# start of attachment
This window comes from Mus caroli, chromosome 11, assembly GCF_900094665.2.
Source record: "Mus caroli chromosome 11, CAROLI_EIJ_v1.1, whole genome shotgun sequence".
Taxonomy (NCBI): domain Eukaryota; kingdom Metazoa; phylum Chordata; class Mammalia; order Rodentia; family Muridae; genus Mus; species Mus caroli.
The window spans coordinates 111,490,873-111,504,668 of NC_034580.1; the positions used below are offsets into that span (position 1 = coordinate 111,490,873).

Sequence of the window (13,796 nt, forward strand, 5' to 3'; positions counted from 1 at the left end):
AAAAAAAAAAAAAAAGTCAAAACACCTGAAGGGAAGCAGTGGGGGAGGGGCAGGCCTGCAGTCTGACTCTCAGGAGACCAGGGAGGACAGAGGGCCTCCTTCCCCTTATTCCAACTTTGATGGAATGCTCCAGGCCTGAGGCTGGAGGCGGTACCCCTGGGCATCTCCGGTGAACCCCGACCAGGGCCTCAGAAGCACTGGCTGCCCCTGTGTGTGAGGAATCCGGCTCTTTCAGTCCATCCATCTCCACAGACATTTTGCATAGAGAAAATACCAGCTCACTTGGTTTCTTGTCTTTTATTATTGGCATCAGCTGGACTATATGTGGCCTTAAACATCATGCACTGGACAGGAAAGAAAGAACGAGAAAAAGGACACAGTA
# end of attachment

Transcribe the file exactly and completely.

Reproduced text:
This window comes from Mus caroli, chromosome 11, assembly GCF_900094665.2.
Source record: "Mus caroli chromosome 11, CAROLI_EIJ_v1.1, whole genome shotgun sequence".
Taxonomy (NCBI): domain Eukaryota; kingdom Metazoa; phylum Chordata; class Mammalia; order Rodentia; family Muridae; genus Mus; species Mus caroli.
The window spans coordinates 111,490,873-111,504,668 of NC_034580.1; the positions used below are offsets into that span (position 1 = coordinate 111,490,873).

Sequence of the window (13,796 nt, forward strand, 5' to 3'; positions counted from 1 at the left end):
AAAAAAAAAAAAAAAGTCAAAACACCTGAAGGGAAGCAGTGGGGGAGGGGCAGGCCTGCAGTCTGACTCTCAGGAGACCAGGGAGGACAGAGGGCCTCCTTCCCCTTATTCCAACTTTGATGGAATGCTCCAGGCCTGAGGCTGGAGGCGGTACCCCTGGGCATCTCCGGTGAACCCCGACCAGGGCCTCAGAAGCACTGGCTGCCCCTGTGTGTGAGGAATCCGGCTCTTTCAGTCCATCCATCTCCACAGACATTTTGCATAGAGAAAATACCAGCTCACTTGGTTTCTTGTCTTTTATTATTGGCATCAGCTGGACTATATGTGGCCTTAAACATCATGCACTGGACAGGAAAGAAAGAACGAGAAAAAGGACACAGTA